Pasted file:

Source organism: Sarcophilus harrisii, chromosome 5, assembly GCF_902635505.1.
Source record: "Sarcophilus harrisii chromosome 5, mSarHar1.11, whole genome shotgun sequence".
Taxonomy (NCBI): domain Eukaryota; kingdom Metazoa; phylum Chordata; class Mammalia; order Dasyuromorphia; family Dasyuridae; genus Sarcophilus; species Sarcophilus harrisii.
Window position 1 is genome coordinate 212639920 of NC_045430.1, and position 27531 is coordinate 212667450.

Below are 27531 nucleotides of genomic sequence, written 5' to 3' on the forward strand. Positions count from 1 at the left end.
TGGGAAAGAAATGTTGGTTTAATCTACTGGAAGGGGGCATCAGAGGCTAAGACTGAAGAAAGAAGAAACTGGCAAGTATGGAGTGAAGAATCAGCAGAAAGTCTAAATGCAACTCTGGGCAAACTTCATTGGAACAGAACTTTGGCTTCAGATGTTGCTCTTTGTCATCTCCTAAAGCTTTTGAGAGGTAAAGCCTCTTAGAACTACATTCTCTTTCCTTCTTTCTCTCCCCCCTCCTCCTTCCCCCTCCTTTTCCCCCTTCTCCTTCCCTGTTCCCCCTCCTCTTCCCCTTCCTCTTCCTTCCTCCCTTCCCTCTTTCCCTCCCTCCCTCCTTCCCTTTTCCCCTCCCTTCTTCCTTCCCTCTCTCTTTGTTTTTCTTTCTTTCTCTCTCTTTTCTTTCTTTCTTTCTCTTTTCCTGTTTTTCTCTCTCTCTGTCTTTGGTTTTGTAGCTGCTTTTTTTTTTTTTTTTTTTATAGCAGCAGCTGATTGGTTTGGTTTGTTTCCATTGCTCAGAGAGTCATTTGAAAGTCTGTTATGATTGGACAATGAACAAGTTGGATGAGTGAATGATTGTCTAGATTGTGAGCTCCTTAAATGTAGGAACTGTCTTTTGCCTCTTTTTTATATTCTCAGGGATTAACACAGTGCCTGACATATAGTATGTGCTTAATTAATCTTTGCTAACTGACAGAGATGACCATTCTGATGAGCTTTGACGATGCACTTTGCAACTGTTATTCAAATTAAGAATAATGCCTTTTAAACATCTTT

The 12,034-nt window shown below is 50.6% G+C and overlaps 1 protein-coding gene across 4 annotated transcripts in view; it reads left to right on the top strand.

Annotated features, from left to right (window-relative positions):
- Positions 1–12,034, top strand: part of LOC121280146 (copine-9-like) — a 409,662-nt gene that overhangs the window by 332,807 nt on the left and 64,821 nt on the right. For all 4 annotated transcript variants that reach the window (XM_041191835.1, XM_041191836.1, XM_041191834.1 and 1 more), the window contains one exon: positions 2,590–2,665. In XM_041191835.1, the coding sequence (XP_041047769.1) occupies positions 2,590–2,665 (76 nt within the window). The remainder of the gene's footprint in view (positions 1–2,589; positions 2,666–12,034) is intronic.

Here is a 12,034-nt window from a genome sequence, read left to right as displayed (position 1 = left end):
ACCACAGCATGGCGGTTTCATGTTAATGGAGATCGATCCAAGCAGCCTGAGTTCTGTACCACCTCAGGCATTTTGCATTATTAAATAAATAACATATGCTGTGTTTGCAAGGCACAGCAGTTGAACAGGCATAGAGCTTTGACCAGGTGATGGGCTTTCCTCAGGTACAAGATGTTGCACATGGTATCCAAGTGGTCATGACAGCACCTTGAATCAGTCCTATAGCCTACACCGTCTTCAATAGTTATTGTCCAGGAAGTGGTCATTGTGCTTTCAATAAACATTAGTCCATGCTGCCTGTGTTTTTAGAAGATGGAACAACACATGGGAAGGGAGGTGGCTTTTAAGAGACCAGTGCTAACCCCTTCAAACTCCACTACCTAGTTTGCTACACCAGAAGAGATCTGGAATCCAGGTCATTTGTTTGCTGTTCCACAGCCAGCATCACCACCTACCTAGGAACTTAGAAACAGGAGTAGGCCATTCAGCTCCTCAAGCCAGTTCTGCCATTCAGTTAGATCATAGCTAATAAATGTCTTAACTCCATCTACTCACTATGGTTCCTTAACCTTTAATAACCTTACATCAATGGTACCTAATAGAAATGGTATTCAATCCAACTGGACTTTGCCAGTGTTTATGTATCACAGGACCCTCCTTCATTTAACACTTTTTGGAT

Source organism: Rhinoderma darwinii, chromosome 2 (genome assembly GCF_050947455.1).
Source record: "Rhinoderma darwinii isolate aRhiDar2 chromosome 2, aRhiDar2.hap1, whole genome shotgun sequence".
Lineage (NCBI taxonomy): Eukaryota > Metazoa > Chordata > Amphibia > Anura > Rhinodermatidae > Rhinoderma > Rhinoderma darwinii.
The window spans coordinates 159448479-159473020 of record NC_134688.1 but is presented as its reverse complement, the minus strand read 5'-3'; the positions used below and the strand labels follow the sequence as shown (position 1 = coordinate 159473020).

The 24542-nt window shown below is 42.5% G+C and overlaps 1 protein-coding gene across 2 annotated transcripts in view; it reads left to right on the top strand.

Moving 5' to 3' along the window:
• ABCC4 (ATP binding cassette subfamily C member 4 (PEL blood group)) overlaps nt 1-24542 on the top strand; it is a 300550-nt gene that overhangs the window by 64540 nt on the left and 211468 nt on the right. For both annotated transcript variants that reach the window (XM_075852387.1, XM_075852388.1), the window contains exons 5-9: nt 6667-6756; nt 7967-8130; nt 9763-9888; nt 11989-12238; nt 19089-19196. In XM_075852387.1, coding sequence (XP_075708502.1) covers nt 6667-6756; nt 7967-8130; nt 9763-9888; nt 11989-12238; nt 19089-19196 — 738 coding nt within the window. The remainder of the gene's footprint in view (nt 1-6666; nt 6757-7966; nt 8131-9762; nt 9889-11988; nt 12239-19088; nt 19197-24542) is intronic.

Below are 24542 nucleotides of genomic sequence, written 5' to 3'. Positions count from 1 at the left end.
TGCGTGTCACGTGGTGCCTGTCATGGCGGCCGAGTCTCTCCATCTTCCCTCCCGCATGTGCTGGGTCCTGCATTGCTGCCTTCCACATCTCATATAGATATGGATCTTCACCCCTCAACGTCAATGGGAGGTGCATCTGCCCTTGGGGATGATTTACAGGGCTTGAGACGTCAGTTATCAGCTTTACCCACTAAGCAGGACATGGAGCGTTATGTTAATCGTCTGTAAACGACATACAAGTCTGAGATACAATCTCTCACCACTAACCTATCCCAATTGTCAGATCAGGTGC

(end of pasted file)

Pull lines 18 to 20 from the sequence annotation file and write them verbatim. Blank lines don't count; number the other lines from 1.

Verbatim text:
• ABCC4 (ATP binding cassette subfamily C member 4 (PEL blood group)) overlaps nt 1-24542 on the top strand; it is a 300550-nt gene that overhangs the window by 64540 nt on the left and 211468 nt on the right. For both annotated transcript variants that reach the window (XM_075852387.1, XM_075852388.1), the window contains exons 5-9: nt 6667-6756; nt 7967-8130; nt 9763-9888; nt 11989-12238; nt 19089-19196. In XM_075852387.1, coding sequence (XP_075708502.1) covers nt 6667-6756; nt 7967-8130; nt 9763-9888; nt 11989-12238; nt 19089-19196 — 738 coding nt within the window. The remainder of the gene's footprint in view (nt 1-6666; nt 6757-7966; nt 8131-9762; nt 9889-11988; nt 12239-19088; nt 19197-24542) is intronic.

Below are 24542 nucleotides of genomic sequence, written 5' to 3'. Positions count from 1 at the left end.
TGCGTGTCACGTGGTGCCTGTCATGGCGGCCGAGTCTCTCCATCTTCCCTCCCGCATGTGCTGGGTCCTGCATTGCTGCCTTCCACATCTCATATAGATATGGATCTTCACCCCTCAACGTCAATGGGAGGTGCATCTGCCCTTGGGGATGATTTACAGGGCTTGAGACGTCAGTTATCAGCTTTACCCACTAAGCAGGACATGGAGCGTTATGTTAATCGTCTGTAAACGACATACAAGTCTGAGATACAATCTCTCACCACTAACCTATCCCAATTGTCAGATCAGGTGC